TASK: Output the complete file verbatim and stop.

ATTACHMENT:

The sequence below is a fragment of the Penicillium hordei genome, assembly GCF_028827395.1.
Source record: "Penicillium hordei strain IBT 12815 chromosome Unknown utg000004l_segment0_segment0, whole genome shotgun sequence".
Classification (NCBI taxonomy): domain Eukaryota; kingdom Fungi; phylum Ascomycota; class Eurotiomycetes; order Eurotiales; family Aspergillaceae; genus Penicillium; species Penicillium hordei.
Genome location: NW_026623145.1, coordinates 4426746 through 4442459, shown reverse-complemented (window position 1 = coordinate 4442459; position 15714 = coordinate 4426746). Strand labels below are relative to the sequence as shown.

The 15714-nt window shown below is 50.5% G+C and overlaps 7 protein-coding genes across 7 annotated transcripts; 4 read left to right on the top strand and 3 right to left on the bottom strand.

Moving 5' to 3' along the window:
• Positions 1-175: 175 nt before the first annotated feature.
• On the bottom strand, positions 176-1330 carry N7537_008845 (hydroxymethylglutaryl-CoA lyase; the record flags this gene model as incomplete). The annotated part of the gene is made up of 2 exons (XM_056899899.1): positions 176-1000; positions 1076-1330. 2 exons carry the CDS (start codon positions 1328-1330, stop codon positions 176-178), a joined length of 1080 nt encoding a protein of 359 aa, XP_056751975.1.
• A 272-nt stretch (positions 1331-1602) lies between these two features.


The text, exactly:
The sequence below is a fragment of the Penicillium hordei genome, assembly GCF_028827395.1.
Source record: "Penicillium hordei strain IBT 12815 chromosome Unknown utg000004l_segment0_segment0, whole genome shotgun sequence".
Classification (NCBI taxonomy): domain Eukaryota; kingdom Fungi; phylum Ascomycota; class Eurotiomycetes; order Eurotiales; family Aspergillaceae; genus Penicillium; species Penicillium hordei.
Genome location: NW_026623145.1, coordinates 4426746 through 4442459, shown reverse-complemented (window position 1 = coordinate 4442459; position 15714 = coordinate 4426746). Strand labels below are relative to the sequence as shown.

The 15714-nt window shown below is 50.5% G+C and overlaps 7 protein-coding genes across 7 annotated transcripts; 4 read left to right on the top strand and 3 right to left on the bottom strand.

Moving 5' to 3' along the window:
• Positions 1-175: 175 nt before the first annotated feature.
• On the bottom strand, positions 176-1330 carry N7537_008845 (hydroxymethylglutaryl-CoA lyase; the record flags this gene model as incomplete). The annotated part of the gene is made up of 2 exons (XM_056899899.1): positions 176-1000; positions 1076-1330. 2 exons carry the CDS (start codon positions 1328-1330, stop codon positions 176-178), a joined length of 1080 nt encoding a protein of 359 aa, XP_056751975.1.
• A 272-nt stretch (positions 1331-1602) lies between these two features.